I'll go on. When there were health issues like sicknesses or injuries those were addressed ASAP. The kids got good dentistry too.

I don't want a medal for parenting. My point is simply that for children to succeed in school parents have to be willing to do their part. We did ours. I suspect many parents do not do theirs. Those failures account for much of the reason why Johnny cannot read or do Algebra.
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Old 12-11-2023, 05:23 PM
 
12,846 posts, read 9,045,657 times
Reputation: 34914
Quote:
Originally Posted by markg91359 View Post
What percent of responsibility would you put on teachers for students not learning in school? At the most, I blame the system about 40%. The other 60% is on parents.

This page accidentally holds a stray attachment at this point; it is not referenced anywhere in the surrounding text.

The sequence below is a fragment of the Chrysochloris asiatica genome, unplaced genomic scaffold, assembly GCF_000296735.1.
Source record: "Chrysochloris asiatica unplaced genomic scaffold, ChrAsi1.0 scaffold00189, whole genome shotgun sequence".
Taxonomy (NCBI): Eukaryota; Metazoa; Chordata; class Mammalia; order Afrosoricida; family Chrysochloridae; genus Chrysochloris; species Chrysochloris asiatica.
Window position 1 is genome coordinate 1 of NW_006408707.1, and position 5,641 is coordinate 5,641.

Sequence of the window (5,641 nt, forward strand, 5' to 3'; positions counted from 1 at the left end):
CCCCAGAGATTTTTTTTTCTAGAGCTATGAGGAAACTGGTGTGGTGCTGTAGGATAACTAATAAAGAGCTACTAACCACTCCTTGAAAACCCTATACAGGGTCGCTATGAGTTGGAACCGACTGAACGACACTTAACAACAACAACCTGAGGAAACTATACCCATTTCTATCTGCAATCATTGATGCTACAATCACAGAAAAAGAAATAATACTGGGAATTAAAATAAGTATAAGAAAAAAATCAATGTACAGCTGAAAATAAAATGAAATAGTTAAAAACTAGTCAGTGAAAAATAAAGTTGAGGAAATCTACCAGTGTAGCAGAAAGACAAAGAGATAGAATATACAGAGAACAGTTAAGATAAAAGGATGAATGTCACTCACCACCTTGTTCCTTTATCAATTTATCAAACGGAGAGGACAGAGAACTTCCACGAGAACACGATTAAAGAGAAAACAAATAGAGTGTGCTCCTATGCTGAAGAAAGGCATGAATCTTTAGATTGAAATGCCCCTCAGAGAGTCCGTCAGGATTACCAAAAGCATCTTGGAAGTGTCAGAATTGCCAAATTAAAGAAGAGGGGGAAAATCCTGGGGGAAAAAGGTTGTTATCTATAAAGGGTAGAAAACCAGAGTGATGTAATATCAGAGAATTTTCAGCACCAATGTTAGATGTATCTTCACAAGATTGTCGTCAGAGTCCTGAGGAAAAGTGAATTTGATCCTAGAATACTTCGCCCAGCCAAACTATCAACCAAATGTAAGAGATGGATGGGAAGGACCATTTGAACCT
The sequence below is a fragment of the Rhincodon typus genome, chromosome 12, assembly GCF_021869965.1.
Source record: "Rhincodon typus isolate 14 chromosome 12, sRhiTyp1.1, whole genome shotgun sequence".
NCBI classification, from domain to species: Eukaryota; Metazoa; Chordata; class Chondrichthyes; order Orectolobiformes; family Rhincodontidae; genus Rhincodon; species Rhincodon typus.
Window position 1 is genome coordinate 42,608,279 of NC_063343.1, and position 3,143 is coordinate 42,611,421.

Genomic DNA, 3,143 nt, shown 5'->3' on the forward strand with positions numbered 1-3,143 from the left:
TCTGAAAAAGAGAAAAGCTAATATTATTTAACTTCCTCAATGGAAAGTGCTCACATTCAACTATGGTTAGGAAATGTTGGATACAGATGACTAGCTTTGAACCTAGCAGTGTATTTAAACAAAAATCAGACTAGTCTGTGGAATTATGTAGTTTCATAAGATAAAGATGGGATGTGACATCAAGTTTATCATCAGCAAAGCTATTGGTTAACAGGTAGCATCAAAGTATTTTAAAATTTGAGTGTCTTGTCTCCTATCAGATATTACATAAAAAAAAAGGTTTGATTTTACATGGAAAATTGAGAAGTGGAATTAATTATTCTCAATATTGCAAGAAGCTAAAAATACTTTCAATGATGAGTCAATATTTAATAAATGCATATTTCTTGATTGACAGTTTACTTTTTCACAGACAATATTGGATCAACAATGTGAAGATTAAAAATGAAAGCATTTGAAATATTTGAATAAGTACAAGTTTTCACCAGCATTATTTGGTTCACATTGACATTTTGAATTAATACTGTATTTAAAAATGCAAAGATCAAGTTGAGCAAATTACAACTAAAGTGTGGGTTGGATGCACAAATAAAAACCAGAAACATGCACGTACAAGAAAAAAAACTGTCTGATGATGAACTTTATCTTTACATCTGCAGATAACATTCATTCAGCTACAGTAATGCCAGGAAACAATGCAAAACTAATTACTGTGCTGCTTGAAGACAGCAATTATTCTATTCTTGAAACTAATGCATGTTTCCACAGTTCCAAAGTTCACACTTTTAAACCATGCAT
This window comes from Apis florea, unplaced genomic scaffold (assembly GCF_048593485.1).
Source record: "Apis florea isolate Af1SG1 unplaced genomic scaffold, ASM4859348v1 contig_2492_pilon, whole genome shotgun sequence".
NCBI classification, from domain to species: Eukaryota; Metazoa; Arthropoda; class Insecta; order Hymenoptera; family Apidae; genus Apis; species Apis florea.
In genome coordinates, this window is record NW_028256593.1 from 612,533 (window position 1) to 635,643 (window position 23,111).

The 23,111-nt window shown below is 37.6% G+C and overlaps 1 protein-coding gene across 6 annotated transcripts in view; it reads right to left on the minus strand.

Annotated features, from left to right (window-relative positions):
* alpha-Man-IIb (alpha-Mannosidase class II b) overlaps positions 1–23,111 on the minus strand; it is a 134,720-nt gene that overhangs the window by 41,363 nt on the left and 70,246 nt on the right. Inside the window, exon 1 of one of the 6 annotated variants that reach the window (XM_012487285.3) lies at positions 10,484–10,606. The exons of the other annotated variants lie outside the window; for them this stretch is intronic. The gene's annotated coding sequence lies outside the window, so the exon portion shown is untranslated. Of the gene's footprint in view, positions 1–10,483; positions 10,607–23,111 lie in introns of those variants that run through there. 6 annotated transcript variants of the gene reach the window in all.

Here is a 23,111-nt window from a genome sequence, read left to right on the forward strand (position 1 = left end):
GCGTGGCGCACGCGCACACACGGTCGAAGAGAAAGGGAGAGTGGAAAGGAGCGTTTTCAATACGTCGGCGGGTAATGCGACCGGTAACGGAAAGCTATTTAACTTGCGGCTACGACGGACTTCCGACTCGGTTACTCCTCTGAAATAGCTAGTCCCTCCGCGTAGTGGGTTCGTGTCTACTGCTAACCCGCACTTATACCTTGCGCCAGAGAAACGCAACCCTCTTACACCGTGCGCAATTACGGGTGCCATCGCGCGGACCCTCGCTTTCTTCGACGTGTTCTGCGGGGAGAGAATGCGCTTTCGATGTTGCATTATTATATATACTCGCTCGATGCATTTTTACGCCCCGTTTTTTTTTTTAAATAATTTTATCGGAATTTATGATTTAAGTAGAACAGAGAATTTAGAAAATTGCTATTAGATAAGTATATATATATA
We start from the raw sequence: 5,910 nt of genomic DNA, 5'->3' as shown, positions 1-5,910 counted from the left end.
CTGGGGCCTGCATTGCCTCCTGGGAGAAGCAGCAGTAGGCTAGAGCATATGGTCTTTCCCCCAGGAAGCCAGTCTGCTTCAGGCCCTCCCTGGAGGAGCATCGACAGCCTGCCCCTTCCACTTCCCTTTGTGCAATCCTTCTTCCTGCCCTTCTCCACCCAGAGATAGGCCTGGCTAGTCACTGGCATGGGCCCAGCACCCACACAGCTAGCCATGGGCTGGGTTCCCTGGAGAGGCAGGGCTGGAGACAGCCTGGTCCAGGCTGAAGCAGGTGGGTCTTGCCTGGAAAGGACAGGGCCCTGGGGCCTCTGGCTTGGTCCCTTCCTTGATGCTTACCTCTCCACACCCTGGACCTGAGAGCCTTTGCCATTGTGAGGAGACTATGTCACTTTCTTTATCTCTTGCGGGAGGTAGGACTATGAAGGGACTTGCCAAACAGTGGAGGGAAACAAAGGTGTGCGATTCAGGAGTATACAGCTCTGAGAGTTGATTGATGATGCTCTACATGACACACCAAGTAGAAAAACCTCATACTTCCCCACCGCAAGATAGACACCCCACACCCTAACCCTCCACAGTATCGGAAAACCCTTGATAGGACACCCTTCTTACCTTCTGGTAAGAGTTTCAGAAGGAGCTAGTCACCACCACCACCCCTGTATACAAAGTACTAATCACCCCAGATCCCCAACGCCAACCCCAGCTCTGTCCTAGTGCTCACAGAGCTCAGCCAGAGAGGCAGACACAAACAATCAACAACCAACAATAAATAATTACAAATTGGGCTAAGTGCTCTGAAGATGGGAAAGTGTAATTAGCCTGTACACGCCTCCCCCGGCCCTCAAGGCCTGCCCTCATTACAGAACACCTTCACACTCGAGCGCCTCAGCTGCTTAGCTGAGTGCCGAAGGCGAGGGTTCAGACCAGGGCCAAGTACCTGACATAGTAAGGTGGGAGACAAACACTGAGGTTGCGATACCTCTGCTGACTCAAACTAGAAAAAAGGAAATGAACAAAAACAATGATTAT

As a parent, I did all sorts of things. In grade school my son was struggling with reading and language so we enrolled in a special summer program that I had to drive him about forty miles a day round trip for. DW and I had to go over various programmed learnings with him too. We enrolled our daughter in other summer programs as well. We gave them a special place to do homework and made sure that it got done. Than there were Boy Scouts and Girl Scouts along with numerous trips and activities that had educational purposes. We attended parent/teacher conferences and took responsibility for contacting the teacher (rather than visa versa) when there was a problem. We made a point of speaking with correct grammar around the kids and correcting them when they did not.

I'll go on. When there were health issues like sicknesses or injuries those were addressed ASAP. The kids got good dentistry too.